Jeb sounding a bit firmer. Ted sounding a bit shakier. Rand sounding a lot Paul-ier.
My, what might have been if every night of this GOP primary had been like Thursday night's debate: Trump-less.
Donald Trump's decision to boycott the debate left "an elephant not in the room," as his bete noire, Megyn Kelly, put it at the beginning of the event. But quickly, the missing elephant wasn't so large. Before long, it was hardly even missed.
Take away the single biggest fact of this election -- that one showman has used it for his own self-aggrandizement, to the confusion, harm and apparent hypnosis of many -- and it looks a lot different. We saw a glimpse of that parallel universe Thursday night. The fortunate thing is that it's not too late for that alternate reality to gradually become actual reality as voters (finally!) begin casting ballots.
The candidate who has suffered the most from Trump's presence during the rest of the campaign, to judge by his absence during the debate, is Rand Paul. The senator who was expected to build on his father's legacy by continuing to champion the libertarian wing of the GOP has, instead, found himself mired in a primary with candidates trying to follow Trump's lead toward the hard lines. During Thursday's debate, Paul was freer to draw contrasts with the rest of the field on issues such as defense spending and the war on drugs. Liberated from the need to go after Trump, Paul roamed from hitting Ted Cruz on amnesty to Marco Rubio on NSA data collection. To be fair, Paul has done some of this even with Trump on stage. But he came across as much surer of himself Thursday, much abler at promoting his natural niche within the party and perhaps broadening his constituency. There is still a chance he surprises us on the upside in Iowa next week, but I have to think Trump's prolonged dominance of the primary has cost him the chance to do much more than that.
Next among the candidates who showed a renewed fight in them absent Trump was Jeb Bush. It's true, as he lamented at one point, that Bush has been the most consistent about taking on Trump during these debates, even though he just doesn't have the personality to go toe-to-toe with Trump. Bush on Thursday looked like a kid who knew the bully wasn't at school that day, and who therefore didn't have to keep looking over his shoulder for the "kick me" sign taped to his back.
For a candidate who has gained the most from Trump, and seemed to suffer from his absence, I would point to Cruz. Cruz has been drafting behind Trump for months, benefiting from contrasts or similarities between them as it suited him. He hasn't quite made the right maneuvers to pass the leader, but it's still to his advantage to have Trump right there ahead of or beside him. That wasn't the case Thursday. Cruz wasn't as free to pick his spots, and he had to assume the role of the race's leader without having actually earned it. His performance was spotty. He looked petty and whiny complaining about his treatment by the moderators, who were hardly unfair to him. He, like Rubio, made his best defense of himself when the moderators played old clips of him singing a different tune on immigration less than three years ago, but on the whole those exchanges were a net loss for him. (By the way, those old clips were a great addition to the debate, and I hereby call for the next debate to feature nothing but Trump responding to old clips of him speaking the Democrats' party line.) He tried to liken his call for "carpet bombing" ISIS territory to the way the first Gulf War was prosecuted, which is simply inaccurate. He did, however, make a brave stand against Iowans' beloved federal corn ethanol mandate.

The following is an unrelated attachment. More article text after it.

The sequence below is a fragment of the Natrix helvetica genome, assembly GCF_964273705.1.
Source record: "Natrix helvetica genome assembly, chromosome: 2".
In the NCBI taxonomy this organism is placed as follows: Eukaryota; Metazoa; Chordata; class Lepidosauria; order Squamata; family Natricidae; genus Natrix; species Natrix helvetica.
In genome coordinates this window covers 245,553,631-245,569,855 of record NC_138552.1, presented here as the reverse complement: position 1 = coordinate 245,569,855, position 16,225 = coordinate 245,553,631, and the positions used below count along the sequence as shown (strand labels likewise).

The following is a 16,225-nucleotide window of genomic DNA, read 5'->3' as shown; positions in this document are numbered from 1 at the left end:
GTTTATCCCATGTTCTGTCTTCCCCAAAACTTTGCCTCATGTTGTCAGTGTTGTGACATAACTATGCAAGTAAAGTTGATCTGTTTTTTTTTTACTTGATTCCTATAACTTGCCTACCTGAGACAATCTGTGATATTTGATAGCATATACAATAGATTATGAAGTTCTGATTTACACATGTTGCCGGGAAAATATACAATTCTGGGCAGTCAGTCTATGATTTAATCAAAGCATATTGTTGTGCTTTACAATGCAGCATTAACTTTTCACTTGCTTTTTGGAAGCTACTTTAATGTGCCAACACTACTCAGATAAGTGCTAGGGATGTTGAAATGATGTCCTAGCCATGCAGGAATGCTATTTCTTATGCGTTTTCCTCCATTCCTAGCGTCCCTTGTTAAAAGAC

Rubio wound up at the top of the debate grades, which is right where he's been in the debates that included Trump. He's the most talented all-around candidate in the race, and that's the same whether Trump is in or out of it.
Those who have been also-rans in the past -- Ben Carson, Chris Christie, John Kasich -- mostly remained also-rans. I have a feeling Carson would have faded even sooner, and might not have peaked as high, had Trump not been in the race to stoke the anti-establishment flames.
As far as whether the debate will have any effect on the voting, it's tempting to say no, since Trump didn't actually drop out. That said, caucus-goers in 2012 broke very late for Rick Santorum -- almost one-fifth of his supporters made up their minds the day of the caucus -- so there's a chance. While my impression is that Cruz's ground game is too strong to suffer much, it may be that some of his more libertarian-leaning supporters peel away to Paul after he sounded more like his old self. If there is a big move to be made late, it could be in Paul's favor and at Cruz's expense. But that's a lot of "may" and "if" and "could."